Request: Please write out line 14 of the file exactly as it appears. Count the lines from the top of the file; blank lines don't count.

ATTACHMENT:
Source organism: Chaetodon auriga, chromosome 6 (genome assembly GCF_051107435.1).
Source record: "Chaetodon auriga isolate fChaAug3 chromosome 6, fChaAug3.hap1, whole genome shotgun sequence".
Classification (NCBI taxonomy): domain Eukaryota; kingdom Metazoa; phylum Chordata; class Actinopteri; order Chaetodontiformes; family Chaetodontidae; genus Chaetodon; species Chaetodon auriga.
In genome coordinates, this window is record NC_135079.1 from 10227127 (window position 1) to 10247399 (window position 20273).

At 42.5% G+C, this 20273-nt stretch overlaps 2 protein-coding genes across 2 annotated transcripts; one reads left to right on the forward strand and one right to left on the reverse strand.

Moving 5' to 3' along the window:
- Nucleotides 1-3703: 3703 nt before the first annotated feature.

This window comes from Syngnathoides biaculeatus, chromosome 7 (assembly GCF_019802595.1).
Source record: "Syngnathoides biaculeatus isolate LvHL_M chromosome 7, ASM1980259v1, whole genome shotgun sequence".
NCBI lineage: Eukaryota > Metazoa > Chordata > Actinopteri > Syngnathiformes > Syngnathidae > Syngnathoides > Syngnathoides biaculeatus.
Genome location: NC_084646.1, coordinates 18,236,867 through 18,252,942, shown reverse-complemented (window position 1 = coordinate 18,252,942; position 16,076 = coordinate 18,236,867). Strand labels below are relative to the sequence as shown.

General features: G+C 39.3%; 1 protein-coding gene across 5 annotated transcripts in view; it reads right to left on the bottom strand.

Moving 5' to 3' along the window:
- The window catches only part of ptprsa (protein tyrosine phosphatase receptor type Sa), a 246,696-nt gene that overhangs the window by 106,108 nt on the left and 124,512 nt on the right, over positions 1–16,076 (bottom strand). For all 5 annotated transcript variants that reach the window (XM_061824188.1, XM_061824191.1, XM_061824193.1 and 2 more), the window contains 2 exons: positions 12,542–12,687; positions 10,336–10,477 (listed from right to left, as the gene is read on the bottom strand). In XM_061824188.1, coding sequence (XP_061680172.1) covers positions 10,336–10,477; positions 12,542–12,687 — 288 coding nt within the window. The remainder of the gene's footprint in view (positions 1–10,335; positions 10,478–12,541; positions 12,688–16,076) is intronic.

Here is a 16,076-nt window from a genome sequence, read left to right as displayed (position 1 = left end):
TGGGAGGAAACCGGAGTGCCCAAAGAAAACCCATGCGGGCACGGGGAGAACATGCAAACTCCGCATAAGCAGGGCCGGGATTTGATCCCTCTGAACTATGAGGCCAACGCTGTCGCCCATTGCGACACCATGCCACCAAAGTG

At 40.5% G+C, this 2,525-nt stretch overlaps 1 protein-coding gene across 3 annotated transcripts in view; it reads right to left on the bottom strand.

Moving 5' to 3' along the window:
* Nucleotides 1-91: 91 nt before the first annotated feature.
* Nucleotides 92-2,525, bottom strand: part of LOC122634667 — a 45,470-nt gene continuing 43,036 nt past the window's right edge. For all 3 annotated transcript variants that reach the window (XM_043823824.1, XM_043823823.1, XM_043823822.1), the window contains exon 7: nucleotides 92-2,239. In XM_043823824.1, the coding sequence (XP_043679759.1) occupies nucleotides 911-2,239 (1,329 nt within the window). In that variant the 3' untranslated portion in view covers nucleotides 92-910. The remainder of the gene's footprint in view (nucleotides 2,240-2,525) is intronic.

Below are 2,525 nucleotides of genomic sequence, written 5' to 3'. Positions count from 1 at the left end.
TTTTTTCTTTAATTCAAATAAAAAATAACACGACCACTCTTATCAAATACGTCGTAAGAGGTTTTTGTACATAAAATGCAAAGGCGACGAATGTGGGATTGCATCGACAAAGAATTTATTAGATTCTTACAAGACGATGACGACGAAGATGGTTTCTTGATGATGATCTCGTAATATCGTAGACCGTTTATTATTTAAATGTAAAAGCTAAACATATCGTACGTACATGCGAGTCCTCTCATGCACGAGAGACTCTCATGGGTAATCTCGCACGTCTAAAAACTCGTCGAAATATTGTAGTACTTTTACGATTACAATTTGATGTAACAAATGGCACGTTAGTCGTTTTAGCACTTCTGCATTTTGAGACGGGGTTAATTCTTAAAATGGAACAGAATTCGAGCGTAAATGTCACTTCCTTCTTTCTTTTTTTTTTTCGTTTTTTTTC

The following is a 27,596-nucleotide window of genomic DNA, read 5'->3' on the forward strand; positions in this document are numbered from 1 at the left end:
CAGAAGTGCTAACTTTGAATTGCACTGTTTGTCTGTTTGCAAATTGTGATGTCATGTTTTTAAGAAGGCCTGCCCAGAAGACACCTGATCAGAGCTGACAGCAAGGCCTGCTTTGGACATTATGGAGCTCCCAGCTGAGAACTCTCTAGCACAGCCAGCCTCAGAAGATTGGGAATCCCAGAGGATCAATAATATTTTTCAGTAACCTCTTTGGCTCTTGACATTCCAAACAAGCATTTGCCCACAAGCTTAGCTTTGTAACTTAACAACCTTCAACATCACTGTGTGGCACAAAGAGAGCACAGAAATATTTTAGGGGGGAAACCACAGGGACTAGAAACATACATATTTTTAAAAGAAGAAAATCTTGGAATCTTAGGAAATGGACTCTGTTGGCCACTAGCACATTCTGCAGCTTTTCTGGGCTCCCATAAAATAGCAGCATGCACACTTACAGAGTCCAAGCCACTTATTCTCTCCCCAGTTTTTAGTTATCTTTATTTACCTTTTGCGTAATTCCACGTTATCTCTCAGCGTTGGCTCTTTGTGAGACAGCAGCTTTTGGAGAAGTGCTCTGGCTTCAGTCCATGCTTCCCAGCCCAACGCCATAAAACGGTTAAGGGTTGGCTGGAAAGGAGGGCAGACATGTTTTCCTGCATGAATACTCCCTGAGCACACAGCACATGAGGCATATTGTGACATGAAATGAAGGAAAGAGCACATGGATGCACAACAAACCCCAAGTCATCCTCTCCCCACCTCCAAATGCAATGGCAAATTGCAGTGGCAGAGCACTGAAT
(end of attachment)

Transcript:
- The window catches only part of ptprsa (protein tyrosine phosphatase receptor type Sa), a 246,696-nt gene that overhangs the window by 106,108 nt on the left and 124,512 nt on the right, over positions 1–16,076 (bottom strand). For all 5 annotated transcript variants that reach the window (XM_061824188.1, XM_061824191.1, XM_061824193.1 and 2 more), the window contains 2 exons: positions 12,542–12,687; positions 10,336–10,477 (listed from right to left, as the gene is read on the bottom strand). In XM_061824188.1, coding sequence (XP_061680172.1) covers positions 10,336–10,477; positions 12,542–12,687 — 288 coding nt within the window. The remainder of the gene's footprint in view (positions 1–10,335; positions 10,478–12,541; positions 12,688–16,076) is intronic.